Competitive Eater Retires Due To Serious Health Issues: “I No Longer Feel Hunger”

John Lamparski / WireImage via Getty Images

Japanese competitive eater Takeru Kobayashi has recently announced his retirement from the sport due to escalating health concerns.

The decision, disclosed during the documentary Hack Your Health – The Secrets of Your Gut on Netflix, sheds light on the intricate relationship between food, the digestive system, and gut health and the toll that competitive eating has taken on Kobayashi’s well-being.

“I’ve decided to retire from competitive eating. It’s all I’ve done for the last 20 years,” Kobayashi revealed.

The Toll of Competitive Eating

Decades of relentless overeating for sport have left Kobayashi with severe health repercussions. His body’s diminished capacity to feel hunger or fullness has led to days without any food intake, as shared by his wife Maggie James. In his own words, Kobayashi expressed that his body feels “broken,” illustrating the profound impact of his competitive eating career on his physical health.

Though he can remember experiencing cravings as a child, he can now go for three days without realizing that he hasn’t eaten.

“I hear people say they’re hungry, and they look very happy after they’ve eaten. I’m jealous of those people because I no longer feel hunger. I hope to live a long and healthy life.”

A Remarkable Career

Kobayashi’s journey in competitive eating began in 2000 when he consumed 16 bowls of ramen in one hour on the Japanese variety show “TV Champion.” According to USA Today, one of his most notable feats is setting a world record at the 2001 Nathan’s Coney Island Hot Dog Eating Contest by devouring 50 hot dogs in 12 minutes, a record that he held for six consecutive years. Not limited to hot dogs, Kobayashi has set records with a variety of foods, from Buffalo wings to hamburgers, reflecting the breadth of his competitive eating prowess.

“I’m sure that I’ve eaten 10,000 hot dogs since the beginning of my career,” Kobayashi shared in the documentary. “I am Japanese but I’ve eaten like an American. I think that’s what damaged my body, I overeat because I’m a competitive eater…When you eat too much, you don’t savor the taste or fully enjoy the smell of the food. You ignore your body’s signals, like fullness.”

Takeru Kobayashi- Winner with 53 3/4 hot dogs eaten in 12 minutes (Photo by Bobby Bank/WireImage)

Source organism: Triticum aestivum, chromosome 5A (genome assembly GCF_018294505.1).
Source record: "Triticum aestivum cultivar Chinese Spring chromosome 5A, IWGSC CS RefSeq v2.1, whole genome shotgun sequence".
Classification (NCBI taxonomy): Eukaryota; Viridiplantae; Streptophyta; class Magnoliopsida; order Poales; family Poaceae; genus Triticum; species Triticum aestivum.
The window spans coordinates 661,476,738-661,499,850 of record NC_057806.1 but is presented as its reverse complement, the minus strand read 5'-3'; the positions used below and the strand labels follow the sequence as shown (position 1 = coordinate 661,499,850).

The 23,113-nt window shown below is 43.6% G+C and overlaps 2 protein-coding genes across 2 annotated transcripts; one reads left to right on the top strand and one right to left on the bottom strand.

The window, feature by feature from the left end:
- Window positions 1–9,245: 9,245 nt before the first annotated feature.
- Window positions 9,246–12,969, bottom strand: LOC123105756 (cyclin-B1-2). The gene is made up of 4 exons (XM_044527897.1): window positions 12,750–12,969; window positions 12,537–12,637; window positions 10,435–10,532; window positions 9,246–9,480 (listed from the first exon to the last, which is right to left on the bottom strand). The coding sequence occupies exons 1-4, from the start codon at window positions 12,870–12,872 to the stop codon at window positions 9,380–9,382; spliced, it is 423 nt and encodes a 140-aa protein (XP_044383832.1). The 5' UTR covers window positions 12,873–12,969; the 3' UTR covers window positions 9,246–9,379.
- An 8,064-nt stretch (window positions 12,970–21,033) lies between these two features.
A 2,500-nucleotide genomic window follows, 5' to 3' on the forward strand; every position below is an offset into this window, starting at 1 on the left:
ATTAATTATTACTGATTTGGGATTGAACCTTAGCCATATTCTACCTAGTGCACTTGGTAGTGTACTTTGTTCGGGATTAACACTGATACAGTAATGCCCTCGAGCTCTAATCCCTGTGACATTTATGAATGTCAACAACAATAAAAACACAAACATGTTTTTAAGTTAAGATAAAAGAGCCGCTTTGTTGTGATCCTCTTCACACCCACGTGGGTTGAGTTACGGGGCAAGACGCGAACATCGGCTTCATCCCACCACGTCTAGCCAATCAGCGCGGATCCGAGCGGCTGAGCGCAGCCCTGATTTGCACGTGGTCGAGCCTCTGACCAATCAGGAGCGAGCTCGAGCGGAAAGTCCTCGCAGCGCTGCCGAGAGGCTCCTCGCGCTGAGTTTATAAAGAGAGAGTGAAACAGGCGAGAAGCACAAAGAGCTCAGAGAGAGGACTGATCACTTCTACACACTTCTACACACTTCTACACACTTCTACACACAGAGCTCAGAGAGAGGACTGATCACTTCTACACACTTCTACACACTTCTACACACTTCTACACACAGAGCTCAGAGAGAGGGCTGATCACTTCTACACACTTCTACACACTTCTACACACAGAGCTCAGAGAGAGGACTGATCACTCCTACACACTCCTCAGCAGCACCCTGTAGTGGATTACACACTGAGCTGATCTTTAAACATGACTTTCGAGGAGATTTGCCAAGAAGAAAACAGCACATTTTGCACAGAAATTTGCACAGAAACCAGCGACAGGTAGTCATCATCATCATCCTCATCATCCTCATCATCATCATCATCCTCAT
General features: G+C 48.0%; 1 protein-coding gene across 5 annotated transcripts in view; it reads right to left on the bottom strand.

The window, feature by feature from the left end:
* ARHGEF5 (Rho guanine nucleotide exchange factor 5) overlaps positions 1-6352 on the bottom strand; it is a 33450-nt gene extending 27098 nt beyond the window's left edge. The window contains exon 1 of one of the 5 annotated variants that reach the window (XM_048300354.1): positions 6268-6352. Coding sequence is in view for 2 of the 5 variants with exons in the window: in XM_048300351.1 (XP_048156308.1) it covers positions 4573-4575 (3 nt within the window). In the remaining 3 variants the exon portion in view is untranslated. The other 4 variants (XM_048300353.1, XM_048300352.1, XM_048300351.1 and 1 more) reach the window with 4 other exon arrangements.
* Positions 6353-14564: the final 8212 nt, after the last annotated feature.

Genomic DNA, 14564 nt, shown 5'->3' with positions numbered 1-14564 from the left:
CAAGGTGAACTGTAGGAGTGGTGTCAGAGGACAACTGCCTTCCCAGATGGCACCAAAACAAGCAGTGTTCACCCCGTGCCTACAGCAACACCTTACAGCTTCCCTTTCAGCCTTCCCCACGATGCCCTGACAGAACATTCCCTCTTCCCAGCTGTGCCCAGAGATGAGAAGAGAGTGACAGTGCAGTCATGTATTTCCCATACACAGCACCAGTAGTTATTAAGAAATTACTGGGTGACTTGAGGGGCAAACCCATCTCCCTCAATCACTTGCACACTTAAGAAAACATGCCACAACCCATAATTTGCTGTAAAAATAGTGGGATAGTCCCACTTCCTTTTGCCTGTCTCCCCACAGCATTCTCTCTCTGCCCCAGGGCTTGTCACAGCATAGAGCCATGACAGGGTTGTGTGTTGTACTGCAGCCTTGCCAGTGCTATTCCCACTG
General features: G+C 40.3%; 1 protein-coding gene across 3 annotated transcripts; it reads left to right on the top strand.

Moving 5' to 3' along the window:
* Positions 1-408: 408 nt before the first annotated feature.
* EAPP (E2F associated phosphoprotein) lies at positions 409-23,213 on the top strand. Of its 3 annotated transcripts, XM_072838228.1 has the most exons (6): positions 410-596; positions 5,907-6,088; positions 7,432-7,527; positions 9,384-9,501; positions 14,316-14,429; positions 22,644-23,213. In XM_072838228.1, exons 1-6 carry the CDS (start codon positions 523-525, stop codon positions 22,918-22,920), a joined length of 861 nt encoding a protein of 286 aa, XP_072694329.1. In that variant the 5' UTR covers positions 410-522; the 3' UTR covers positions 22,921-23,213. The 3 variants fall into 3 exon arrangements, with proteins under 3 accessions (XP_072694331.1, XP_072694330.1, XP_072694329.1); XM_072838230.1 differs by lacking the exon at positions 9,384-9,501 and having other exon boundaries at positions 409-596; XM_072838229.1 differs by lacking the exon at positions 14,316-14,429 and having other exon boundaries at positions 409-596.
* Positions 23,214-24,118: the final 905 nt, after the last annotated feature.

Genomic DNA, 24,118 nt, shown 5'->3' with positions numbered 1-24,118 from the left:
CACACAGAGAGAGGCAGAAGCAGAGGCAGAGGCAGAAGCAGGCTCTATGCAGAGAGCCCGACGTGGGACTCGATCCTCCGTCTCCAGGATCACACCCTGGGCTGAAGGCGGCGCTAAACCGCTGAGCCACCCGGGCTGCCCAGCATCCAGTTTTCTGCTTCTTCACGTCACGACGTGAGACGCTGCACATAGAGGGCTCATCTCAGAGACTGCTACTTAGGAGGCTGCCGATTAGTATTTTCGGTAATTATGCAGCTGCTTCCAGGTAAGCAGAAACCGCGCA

Takeru Kobayashi- Winner with 53 3/4 hot dogs eaten in 12 minutes Photo: Bobby Bank / WireImage via Getty Images

The Impact on Body and Mind

The documentary, released last month on April 26, uncovers the detrimental impact of Takeru Kobayashi’s chronic overeating on his nervous system and brain, resulting in a diminished sense of pleasure in eating and an impaired appetite.

Throughout the film, Kobayashi underwent various tests to diagnose his lack of appetite and reduced sense of smell, leading doctors and scientists to conclude that his prolonged history of overeating has significantly affected his nervous system. Moreover, his brain continues to exhibit behaviors associated with competition or the consumption of highly processed foods, despite his withdrawal from competitive eating.

“I used to crave cakes and curries when I was little. I don’t feel that joy about eating anymore. It’s scary to think that the brain and gut are so closely related. It makes me want to be more careful with what I eat.”

Moving Forward

While Kobayashi bids farewell to competitive eating, he remains committed to revolutionizing the industry. His mission to create a healthier hot dog featuring traditional Japanese ingredients demonstrates his enduring passion for food and innovation. Despite the challenges ahead, Kobayashi expresses both concern and excitement about his future endeavors beyond the realm of competitive eating.

“What’s influenced me more than competitive eating is the hot dog. I am worried about what my next step will bring, but I am also excited about my future.”

Kobayashi’s decision to pivot towards promoting healthier food options reflects a positive step towards mitigating the adverse effects of this sport on both athletes and the wider community.

Watch the trailer for Hack Your Health – The Secrets of Your Gut below.